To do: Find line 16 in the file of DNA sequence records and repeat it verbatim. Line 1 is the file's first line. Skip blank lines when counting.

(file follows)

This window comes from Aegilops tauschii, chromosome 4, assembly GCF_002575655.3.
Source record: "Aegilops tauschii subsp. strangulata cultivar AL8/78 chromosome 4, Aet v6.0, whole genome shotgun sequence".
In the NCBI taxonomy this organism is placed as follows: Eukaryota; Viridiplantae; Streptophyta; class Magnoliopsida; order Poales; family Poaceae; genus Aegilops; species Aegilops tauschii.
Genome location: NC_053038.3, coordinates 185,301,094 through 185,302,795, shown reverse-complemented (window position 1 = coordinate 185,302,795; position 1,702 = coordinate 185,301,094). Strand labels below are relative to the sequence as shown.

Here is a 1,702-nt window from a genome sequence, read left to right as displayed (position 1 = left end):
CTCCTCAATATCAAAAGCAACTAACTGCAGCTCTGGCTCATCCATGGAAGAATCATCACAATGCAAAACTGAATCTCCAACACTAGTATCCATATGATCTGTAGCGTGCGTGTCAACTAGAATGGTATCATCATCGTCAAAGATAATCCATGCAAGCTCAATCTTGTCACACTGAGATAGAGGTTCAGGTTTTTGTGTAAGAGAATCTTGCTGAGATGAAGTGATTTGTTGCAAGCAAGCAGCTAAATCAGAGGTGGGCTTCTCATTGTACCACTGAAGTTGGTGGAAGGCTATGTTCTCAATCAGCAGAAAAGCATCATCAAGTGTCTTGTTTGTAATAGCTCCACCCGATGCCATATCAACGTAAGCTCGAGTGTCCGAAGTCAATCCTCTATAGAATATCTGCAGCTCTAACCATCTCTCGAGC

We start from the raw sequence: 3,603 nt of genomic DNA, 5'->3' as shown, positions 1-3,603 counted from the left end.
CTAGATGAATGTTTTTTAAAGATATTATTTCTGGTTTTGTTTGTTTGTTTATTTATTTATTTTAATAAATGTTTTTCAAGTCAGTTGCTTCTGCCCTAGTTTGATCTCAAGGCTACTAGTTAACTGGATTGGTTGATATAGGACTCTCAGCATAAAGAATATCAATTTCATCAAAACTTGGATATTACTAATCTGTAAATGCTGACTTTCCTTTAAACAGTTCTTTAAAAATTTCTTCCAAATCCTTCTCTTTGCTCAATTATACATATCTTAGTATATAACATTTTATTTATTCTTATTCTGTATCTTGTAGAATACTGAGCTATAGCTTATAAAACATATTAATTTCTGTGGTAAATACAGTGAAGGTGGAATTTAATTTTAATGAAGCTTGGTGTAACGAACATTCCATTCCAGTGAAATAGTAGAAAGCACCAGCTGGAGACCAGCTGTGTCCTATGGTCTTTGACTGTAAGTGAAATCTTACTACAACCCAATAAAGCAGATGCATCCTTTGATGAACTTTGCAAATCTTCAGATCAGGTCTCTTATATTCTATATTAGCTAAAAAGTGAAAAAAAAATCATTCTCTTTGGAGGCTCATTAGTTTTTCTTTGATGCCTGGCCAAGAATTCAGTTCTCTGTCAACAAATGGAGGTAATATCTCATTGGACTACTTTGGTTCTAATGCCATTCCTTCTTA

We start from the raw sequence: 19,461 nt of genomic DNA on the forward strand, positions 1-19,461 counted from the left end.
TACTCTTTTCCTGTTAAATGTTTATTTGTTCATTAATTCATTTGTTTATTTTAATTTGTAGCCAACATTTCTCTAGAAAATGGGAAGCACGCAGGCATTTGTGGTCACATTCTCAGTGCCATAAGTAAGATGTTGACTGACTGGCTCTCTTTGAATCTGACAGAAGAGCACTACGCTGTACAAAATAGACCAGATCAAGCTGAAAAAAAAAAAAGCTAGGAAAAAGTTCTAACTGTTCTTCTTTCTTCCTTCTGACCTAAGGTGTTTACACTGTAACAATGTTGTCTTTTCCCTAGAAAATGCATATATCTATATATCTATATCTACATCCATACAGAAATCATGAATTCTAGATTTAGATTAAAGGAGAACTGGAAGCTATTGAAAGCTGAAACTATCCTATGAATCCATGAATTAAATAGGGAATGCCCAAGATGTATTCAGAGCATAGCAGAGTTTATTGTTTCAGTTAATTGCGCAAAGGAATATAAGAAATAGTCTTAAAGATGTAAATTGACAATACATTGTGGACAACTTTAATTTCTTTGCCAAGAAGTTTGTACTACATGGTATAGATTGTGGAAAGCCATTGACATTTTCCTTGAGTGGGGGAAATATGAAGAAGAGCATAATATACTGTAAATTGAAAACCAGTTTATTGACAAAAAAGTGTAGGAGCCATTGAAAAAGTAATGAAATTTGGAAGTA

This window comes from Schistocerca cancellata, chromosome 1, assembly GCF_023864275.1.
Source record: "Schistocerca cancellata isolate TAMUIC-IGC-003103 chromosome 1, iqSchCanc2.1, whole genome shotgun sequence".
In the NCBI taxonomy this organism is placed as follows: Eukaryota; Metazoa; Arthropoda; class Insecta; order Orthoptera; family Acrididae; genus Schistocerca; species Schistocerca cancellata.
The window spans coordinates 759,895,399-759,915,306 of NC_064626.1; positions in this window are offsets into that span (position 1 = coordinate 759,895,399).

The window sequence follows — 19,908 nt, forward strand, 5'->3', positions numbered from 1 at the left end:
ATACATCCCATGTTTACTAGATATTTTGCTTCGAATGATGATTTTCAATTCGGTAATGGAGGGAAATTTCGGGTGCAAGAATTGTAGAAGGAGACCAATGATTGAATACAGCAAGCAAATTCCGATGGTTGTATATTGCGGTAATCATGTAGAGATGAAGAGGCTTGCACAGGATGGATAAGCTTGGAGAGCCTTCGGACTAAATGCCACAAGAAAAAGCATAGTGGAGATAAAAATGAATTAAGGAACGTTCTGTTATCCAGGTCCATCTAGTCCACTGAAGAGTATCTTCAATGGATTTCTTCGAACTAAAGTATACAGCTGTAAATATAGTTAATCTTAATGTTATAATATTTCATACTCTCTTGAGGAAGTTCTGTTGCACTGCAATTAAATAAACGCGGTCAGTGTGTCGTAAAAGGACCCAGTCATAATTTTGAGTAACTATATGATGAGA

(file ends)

ATACATCCCATGTTTACTAGATATTTTGCTTCGAATGATGATTTTCAATTCGGTAATGGAGGGAAATTTCGGGTGCAAGAATTGTAGAAGGAGACCAATGATTGAATACAGCAAGCAAATTCCGATGGTTGTATATTGCGGTAATCATGTAGAGATGAAGAGGCTTGCACAGGATGGATAAGCTTGGAGAGCCTTCGGACTAAATGCCACAAGAAAAAGCATAGTGGAGATAAAAATGAATTAAGGAACGTTCTGTTATCCAGGTCCATCTAGTCCACTGAAGAGTATCTTCAATGGATTTCTTCGAACTAAAGTATACAGCTGTAAATATAGTTAATCTTAATGTTATAATATTTCATACTCTCTTGAGGAAGTTCTGTTGCACTGCAATTAAATAAACGCGGTCAGTGTGTCGTAAAAGGACCCAGTCATAATTTTGAGTAACTATATGATGAGA